Sometimes it's the little unknowns that can stop us in our tracks when we
start a new project. So I'll take this opportunity to address a couple of
the most common questions I get on a day-to-day basis as a personal trainer.
The first information most new clients want to know are;
1. What are sets and reps?
2. How long do I rest between sets?
3. How do I find my max heart rate and the proper
cardio "zone" for my goals? How long do I do Cardio for?
First, what are sets and reps?
What is a set? A set consists of a number of reps done in a row. A rest of a minute or two usually follows this. So then what is a rep? The "rep" is short for repetition. Or, how many times you raise and lower the weight in a row. So if you picked up a weight and put it down 12 times in a row, you just did one set of 12 reps! Clear it up a little? O.K., now it's written a little different when you see it in a program.
The number of sets usually comes first and then the number of reps per set. So, to tell someone to do three sets of twelve reps would look like this, (3x12). Sometimes you see this 3x10, 8, 6. This means you do three sets in total but one set at 10 reps the next set at 8 reps and the last set at 6 reps. All sets are spaced out by your determined rest period.
Now I know some people are going, duh, I knew that! But it never hurts to
explain. Now if you know you are doing 3x12 when you record it into your journal
you must include the weight so that you can remember it for the next time
and improve upon it. Put the weight in front of the reps like so;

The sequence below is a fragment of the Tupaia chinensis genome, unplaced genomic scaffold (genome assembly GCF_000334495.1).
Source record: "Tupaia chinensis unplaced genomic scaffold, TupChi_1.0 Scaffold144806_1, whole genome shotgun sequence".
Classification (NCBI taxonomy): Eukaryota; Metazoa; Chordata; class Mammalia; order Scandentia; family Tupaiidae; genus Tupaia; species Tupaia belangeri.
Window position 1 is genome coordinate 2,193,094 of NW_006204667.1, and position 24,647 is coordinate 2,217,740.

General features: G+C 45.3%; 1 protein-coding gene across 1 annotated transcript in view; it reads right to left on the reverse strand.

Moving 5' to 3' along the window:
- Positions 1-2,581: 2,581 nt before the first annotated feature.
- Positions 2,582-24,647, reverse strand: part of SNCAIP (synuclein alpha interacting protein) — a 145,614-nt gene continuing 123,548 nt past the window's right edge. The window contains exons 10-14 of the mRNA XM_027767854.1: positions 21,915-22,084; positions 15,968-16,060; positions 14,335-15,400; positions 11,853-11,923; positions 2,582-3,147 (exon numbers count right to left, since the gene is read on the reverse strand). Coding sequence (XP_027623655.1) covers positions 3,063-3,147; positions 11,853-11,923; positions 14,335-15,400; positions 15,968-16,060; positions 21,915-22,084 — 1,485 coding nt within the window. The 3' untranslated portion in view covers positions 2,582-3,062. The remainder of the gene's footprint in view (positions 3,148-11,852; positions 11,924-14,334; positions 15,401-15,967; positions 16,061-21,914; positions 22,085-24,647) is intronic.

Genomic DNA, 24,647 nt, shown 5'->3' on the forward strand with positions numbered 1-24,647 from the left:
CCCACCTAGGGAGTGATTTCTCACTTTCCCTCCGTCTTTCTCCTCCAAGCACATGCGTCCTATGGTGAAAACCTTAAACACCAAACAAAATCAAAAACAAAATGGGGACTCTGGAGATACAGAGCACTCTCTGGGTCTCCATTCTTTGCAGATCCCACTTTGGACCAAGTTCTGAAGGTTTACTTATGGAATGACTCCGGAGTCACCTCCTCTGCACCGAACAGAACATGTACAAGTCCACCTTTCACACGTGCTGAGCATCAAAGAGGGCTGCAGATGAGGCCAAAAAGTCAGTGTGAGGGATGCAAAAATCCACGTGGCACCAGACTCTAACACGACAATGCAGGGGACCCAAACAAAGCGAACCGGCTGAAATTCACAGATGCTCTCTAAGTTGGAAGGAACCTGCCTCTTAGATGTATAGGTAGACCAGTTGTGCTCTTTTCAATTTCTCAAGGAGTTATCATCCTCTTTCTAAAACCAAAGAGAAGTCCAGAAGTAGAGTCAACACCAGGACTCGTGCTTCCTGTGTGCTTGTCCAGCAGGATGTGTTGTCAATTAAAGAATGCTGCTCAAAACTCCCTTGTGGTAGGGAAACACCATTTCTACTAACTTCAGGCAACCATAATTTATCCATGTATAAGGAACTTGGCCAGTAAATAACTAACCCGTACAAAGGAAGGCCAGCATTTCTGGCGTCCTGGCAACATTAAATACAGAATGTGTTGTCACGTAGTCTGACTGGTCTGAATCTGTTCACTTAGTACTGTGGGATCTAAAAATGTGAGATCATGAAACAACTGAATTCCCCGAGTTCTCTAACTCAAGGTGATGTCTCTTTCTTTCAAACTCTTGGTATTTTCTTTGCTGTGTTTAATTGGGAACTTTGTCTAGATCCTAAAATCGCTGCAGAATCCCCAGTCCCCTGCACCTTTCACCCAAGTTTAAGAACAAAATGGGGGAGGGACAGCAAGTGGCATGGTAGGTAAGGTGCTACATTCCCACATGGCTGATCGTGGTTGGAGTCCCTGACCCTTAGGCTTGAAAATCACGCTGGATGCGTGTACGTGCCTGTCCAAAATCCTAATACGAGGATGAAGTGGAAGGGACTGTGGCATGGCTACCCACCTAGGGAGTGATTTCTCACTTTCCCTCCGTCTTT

Now you know how sets and reps work, lets get onto how to how long you should rest between sets.
Rest periods between sets
How long you rest between sets depends largely on the reason you are training. The general rule of thumb for all round fitness is to rest 1 minute between sets. This allows most of your power to regenerate while still keeping up the pace of the workout to burn calories and keep the training effect.
If strength gains are your priority than 2-5 minutes is best for full recovery
of energy systems. If pure fitness and fat loss is your goal, a challenging
workout consisting of rest periods in the 30-45 second range will serve you
How long and hard do I work on cardio training?
To gauge your progress on the cardio take 220, minus your age and multiply it by 60%. That's a great and safe place to start. What you have here is 60% of your maximum heart rate. Let's say your 40 years of age. 220-40= 180 (your max heart rate). 180x 60%=108.
So there you are on the bike pedaling away, reach down to your wrist (or use the sensors on newer machines), find your pulse for 30 seconds, and multiply it by two. If you came up with 115 slow it down a little and vice versa. Once you are sure that your body is up to speed and the 60% mark no longer poses a challenge, use the same calculation at a higher percentage to incrementally increase your intensity. Use 65% then 70% and so on.
For steady state cardio when fat loss is the goal most of the science states that 70-75% is a great target range to stay in. Higher percentages are useful when athletic performance and improvements in cardiac function are the goal. An excellent way to mix the best of both steady state cardio and higher percentages of heart rate is to do interval training. This involves a warm-up of 5 minutes and then "sprinting" hard for 30 seconds to a minute and then resting for the same. Twenty to thirty minutes of interval training can be quite intense, so make sure your ready for it! The up side is that you will burn a ton of calories and in half the time, so its perfect if you're running out of minutes in the day!
out this article for more info on high intesity cardio
Also take a look at this cardio article for more information on how long to do your cardio. Cardio- How long?
Have fun with your newfound knowledge of sets, reps, how long to rest and how hard to do your cardio. Now all you need to do is go get fit!
If you need more help with getting started at the gym or setting up a program check out my book Fat to Fit
I.S.S.A. certified fitness trainer